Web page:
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Minerva Pediatrics 2021 Jul 15

DOI: 10.23736/S2724-5276.21.06511-3

Copyright © 2021 EDIZIONI MINERVA MEDICA

language: English

Biological clock and heredity in pubertal timing: what is new?

Flavia BARBIERI 1, Elena INZAGHI 2, Manuela CARUSO NICOLETTI 3, Alessandra CASSIO 4, Anna GRANDONE 5, Luisa DE SANCTIS 6, Carla BIZZARRI 7

1 Pediatric Section, Department of translational Medical Sciences, Federico II University of Naples, Naples, Italy; 2 Department of Pediatrics, Bambino Gesù Children's Hospital, IRCCS, Rome, Italy; 3 Pediatric Endocrinology Unit, Department of Clinical and Experimental Medicine, University of Catania, Catania, Italy; 4 Pediatric Unit, Department of Medical and Surgical Sciences, S.Orsola-Malpighi University Hospital, Bologna, Italy; 5 Departement of Women's and Children's Health and General and Specialized Surgery, University of Campania Luigi Vanvitelli, Napoli, Italy; 6 Pediatric Endocrinology Unit, Department of Public Health and Pediatric Sciences, University of Turin, Turin, Italy; 7 Unit of Endocrinology, Bambino Gesù Children's Hospital, IRCCS, Rome, Italy


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Puberty represents a milestone during a person’s life and is characterized by several physical and psychological changes which end with the achievement of sexual maturation and of fertility. Puberty onset depends on a series of sophisticated, not completely understood, mechanisms certainly involving Gonadotropin-Releasing Hormone (GnRH) and its effects on pituitary gonadotropins. As recent evidence has demonstrated that pubertal timing deeply affects future adult health life, much efforts have been performed in order to clarify the exact actors involved in the onset and progression of puberty. Genetic factors are undoubtedly essential players in the regulation of pubertal development, accounting for approximately 50-80% of its variability. Mutations in genes such as KISS1, MKRN3 and DLK1 have been associated with central precocious puberty. Interestingly, a possible involvement of epigenetic mechanisms has been proposed as additional element able to affect pubertal phase. Environmental factors have recently attracted much attention. Indeed, an overall decrease in the age of puberty has been observed in the last decades. As genetic factors require long time to exert their effect, other players, such as environmental ones, may be involved. Special focus has been posed on nutritional status, endocrine-disrupting chemicals with non-conclusive results. Pubertal timing deeply affects future life, suggesting the need to clarify mechanisms driving pubertal onset and progression, in order to identify tailored therapeutic strategies and targets.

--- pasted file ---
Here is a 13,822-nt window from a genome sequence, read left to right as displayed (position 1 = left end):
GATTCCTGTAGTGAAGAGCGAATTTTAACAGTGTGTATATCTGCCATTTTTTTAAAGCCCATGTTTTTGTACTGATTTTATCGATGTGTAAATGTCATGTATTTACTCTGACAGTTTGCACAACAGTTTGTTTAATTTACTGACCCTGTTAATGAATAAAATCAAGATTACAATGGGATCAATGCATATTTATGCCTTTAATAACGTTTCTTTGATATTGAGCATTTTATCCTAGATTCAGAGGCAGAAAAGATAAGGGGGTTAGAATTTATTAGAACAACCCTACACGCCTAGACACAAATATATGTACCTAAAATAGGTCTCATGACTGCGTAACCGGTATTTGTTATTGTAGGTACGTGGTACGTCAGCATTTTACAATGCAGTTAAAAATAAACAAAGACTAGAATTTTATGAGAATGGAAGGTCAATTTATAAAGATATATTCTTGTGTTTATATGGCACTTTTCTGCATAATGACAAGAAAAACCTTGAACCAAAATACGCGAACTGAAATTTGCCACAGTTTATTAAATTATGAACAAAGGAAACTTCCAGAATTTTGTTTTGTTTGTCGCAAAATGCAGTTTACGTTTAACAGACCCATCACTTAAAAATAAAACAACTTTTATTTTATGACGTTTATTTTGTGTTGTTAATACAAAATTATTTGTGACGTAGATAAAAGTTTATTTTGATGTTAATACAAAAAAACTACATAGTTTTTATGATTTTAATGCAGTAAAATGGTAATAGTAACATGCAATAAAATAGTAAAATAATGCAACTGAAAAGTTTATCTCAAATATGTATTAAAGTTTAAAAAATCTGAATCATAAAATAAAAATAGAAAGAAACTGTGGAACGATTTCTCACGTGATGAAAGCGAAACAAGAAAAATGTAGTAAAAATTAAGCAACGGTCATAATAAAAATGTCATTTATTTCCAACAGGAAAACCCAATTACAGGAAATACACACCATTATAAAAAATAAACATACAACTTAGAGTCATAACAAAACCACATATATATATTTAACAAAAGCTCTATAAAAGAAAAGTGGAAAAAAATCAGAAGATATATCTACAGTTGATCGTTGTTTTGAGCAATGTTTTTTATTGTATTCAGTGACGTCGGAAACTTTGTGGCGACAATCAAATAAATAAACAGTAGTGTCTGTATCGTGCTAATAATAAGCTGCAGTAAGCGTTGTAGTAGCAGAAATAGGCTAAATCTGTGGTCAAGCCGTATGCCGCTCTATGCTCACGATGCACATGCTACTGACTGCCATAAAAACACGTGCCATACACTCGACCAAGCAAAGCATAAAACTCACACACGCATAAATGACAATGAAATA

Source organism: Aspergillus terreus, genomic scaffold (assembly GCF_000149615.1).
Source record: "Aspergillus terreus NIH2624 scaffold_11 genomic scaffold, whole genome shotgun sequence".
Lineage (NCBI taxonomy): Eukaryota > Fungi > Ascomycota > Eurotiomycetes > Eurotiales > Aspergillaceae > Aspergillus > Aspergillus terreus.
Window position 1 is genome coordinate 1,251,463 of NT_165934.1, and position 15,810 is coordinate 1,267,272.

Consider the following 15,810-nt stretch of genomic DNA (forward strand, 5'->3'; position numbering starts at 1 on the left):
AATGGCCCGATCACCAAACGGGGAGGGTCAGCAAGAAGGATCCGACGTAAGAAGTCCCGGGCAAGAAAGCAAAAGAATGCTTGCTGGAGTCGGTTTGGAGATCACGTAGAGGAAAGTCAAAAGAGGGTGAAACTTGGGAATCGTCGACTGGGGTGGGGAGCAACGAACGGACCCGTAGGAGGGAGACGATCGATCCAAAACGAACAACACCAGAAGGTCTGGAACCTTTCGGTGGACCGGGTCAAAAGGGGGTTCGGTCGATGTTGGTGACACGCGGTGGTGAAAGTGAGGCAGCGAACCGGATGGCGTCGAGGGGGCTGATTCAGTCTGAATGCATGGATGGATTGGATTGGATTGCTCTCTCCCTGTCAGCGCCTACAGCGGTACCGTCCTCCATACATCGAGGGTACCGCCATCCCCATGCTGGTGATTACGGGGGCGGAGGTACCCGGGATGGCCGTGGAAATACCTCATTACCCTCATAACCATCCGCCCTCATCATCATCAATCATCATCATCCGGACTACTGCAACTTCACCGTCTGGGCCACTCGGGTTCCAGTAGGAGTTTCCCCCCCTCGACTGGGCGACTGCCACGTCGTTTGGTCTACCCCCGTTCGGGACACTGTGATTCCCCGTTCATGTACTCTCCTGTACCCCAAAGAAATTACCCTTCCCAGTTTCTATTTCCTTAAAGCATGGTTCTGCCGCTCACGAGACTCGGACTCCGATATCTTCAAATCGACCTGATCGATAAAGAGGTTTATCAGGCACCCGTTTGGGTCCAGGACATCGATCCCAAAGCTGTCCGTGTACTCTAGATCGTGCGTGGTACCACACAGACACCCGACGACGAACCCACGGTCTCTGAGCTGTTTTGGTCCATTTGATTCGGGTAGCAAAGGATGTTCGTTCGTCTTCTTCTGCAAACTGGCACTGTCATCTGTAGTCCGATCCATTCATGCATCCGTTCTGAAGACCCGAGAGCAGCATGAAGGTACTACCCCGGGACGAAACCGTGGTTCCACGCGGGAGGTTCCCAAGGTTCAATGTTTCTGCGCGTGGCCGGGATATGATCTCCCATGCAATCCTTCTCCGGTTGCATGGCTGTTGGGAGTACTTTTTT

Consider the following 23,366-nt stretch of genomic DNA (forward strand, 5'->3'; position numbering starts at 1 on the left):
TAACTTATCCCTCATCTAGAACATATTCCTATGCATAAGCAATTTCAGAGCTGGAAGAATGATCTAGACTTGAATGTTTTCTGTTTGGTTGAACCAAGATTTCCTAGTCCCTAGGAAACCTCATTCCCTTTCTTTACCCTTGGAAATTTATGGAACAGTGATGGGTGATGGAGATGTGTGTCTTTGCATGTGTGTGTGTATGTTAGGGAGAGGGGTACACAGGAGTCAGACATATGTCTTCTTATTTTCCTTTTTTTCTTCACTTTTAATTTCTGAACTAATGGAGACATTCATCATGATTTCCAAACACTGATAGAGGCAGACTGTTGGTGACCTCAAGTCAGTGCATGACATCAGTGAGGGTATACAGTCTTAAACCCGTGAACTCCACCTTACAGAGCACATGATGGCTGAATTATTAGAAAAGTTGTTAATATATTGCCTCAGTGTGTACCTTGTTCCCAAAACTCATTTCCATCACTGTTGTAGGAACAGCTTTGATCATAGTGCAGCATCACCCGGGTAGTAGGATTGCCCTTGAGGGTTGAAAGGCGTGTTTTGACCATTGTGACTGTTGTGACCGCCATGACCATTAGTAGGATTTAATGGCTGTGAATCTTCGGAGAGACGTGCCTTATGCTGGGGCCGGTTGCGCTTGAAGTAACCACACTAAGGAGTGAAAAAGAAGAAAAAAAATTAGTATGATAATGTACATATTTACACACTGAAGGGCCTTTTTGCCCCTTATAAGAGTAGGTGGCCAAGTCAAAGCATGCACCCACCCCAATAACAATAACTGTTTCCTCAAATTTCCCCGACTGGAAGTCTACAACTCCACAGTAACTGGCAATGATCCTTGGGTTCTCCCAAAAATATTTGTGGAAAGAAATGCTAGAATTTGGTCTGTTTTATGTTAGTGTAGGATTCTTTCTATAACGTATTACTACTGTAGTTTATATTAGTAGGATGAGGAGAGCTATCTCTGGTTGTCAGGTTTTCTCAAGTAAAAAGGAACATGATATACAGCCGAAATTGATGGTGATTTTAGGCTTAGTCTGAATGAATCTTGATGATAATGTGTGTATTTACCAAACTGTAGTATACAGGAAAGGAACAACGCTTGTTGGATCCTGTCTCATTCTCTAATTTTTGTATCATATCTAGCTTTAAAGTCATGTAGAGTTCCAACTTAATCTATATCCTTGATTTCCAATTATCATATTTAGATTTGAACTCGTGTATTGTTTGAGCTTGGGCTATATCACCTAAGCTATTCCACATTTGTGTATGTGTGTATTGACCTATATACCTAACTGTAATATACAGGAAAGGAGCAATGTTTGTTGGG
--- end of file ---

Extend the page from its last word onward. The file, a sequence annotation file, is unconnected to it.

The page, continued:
KEY WORDS: Puberty; Endocrine disruptors; Genetics; Epigenetics; Environment

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